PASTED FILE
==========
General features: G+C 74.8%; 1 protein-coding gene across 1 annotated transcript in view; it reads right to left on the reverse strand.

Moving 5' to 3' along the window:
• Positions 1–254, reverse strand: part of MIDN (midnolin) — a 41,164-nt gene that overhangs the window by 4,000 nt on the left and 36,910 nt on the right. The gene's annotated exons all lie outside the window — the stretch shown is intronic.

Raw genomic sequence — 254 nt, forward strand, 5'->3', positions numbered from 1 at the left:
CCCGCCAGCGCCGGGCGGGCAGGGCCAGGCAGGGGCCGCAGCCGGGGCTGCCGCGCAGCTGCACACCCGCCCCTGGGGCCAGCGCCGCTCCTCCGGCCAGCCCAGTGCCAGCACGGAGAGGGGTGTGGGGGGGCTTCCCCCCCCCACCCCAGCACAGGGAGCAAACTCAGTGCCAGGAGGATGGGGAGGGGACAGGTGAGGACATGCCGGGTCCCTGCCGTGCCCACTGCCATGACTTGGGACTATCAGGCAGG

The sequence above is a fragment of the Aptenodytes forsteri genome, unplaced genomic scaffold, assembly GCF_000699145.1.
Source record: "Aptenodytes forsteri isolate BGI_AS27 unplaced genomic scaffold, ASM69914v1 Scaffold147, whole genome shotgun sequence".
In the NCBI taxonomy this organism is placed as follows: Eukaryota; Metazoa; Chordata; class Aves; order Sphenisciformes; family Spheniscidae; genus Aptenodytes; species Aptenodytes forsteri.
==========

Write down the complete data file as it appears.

General features: G+C 74.8%; 1 protein-coding gene across 1 annotated transcript in view; it reads right to left on the reverse strand.

Moving 5' to 3' along the window:
• Positions 1–254, reverse strand: part of MIDN (midnolin) — a 41,164-nt gene that overhangs the window by 4,000 nt on the left and 36,910 nt on the right. The gene's annotated exons all lie outside the window — the stretch shown is intronic.

Raw genomic sequence — 254 nt, forward strand, 5'->3', positions numbered from 1 at the left:
CCCGCCAGCGCCGGGCGGGCAGGGCCAGGCAGGGGCCGCAGCCGGGGCTGCCGCGCAGCTGCACACCCGCCCCTGGGGCCAGCGCCGCTCCTCCGGCCAGCCCAGTGCCAGCACGGAGAGGGGTGTGGGGGGGCTTCCCCCCCCCACCCCAGCACAGGGAGCAAACTCAGTGCCAGGAGGATGGGGAGGGGACAGGTGAGGACATGCCGGGTCCCTGCCGTGCCCACTGCCATGACTTGGGACTATCAGGCAGG

The sequence above is a fragment of the Aptenodytes forsteri genome, unplaced genomic scaffold, assembly GCF_000699145.1.
Source record: "Aptenodytes forsteri isolate BGI_AS27 unplaced genomic scaffold, ASM69914v1 Scaffold147, whole genome shotgun sequence".
In the NCBI taxonomy this organism is placed as follows: Eukaryota; Metazoa; Chordata; class Aves; order Sphenisciformes; family Spheniscidae; genus Aptenodytes; species Aptenodytes forsteri.